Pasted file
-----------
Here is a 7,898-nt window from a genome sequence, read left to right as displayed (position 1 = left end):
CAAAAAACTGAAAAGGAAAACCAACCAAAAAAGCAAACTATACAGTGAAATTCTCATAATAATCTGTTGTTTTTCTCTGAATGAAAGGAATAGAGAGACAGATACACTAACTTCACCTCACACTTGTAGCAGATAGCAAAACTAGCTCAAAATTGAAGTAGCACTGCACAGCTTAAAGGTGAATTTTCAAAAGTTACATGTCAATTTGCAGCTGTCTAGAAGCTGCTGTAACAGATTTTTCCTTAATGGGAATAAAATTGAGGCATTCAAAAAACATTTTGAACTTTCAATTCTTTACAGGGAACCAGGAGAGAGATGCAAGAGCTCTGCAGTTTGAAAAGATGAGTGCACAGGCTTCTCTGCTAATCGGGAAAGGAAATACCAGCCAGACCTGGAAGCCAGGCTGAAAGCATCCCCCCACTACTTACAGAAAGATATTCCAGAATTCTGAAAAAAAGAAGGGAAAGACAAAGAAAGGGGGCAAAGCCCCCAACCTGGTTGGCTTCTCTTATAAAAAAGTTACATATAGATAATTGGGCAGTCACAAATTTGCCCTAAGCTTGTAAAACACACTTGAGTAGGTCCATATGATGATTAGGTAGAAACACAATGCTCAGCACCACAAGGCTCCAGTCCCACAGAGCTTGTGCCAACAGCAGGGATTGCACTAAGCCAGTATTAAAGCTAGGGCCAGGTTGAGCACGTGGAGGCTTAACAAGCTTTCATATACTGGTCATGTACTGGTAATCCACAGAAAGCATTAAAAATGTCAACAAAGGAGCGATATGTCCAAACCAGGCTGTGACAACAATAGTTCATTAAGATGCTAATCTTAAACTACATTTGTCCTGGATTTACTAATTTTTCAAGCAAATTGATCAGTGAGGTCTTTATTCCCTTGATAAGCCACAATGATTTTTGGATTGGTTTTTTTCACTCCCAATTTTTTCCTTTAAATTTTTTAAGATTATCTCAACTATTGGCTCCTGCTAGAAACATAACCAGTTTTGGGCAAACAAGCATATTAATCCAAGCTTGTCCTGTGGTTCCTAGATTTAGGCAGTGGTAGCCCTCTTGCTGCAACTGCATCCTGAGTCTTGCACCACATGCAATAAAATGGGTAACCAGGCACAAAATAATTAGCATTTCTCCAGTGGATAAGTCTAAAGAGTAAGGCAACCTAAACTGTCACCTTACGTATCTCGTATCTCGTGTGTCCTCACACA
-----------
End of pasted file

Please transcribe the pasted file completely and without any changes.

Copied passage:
Here is a 7,898-nt window from a genome sequence, read left to right as displayed (position 1 = left end):
CAAAAAACTGAAAAGGAAAACCAACCAAAAAAGCAAACTATACAGTGAAATTCTCATAATAATCTGTTGTTTTTCTCTGAATGAAAGGAATAGAGAGACAGATACACTAACTTCACCTCACACTTGTAGCAGATAGCAAAACTAGCTCAAAATTGAAGTAGCACTGCACAGCTTAAAGGTGAATTTTCAAAAGTTACATGTCAATTTGCAGCTGTCTAGAAGCTGCTGTAACAGATTTTTCCTTAATGGGAATAAAATTGAGGCATTCAAAAAACATTTTGAACTTTCAATTCTTTACAGGGAACCAGGAGAGAGATGCAAGAGCTCTGCAGTTTGAAAAGATGAGTGCACAGGCTTCTCTGCTAATCGGGAAAGGAAATACCAGCCAGACCTGGAAGCCAGGCTGAAAGCATCCCCCCACTACTTACAGAAAGATATTCCAGAATTCTGAAAAAAAGAAGGGAAAGACAAAGAAAGGGGGCAAAGCCCCCAACCTGGTTGGCTTCTCTTATAAAAAAGTTACATATAGATAATTGGGCAGTCACAAATTTGCCCTAAGCTTGTAAAACACACTTGAGTAGGTCCATATGATGATTAGGTAGAAACACAATGCTCAGCACCACAAGGCTCCAGTCCCACAGAGCTTGTGCCAACAGCAGGGATTGCACTAAGCCAGTATTAAAGCTAGGGCCAGGTTGAGCACGTGGAGGCTTAACAAGCTTTCATATACTGGTCATGTACTGGTAATCCACAGAAAGCATTAAAAATGTCAACAAAGGAGCGATATGTCCAAACCAGGCTGTGACAACAATAGTTCATTAAGATGCTAATCTTAAACTACATTTGTCCTGGATTTACTAATTTTTCAAGCAAATTGATCAGTGAGGTCTTTATTCCCTTGATAAGCCACAATGATTTTTGGATTGGTTTTTTTCACTCCCAATTTTTTCCTTTAAATTTTTTAAGATTATCTCAACTATTGGCTCCTGCTAGAAACATAACCAGTTTTGGGCAAACAAGCATATTAATCCAAGCTTGTCCTGTGGTTCCTAGATTTAGGCAGTGGTAGCCCTCTTGCTGCAACTGCATCCTGAGTCTTGCACCACATGCAATAAAATGGGTAACCAGGCACAAAATAATTAGCATTTCTCCAGTGGATAAGTCTAAAGAGTAAGGCAACCTAAACTGTCACCTTACGTATCTCGTATCTCGTGTGTCCTCACACA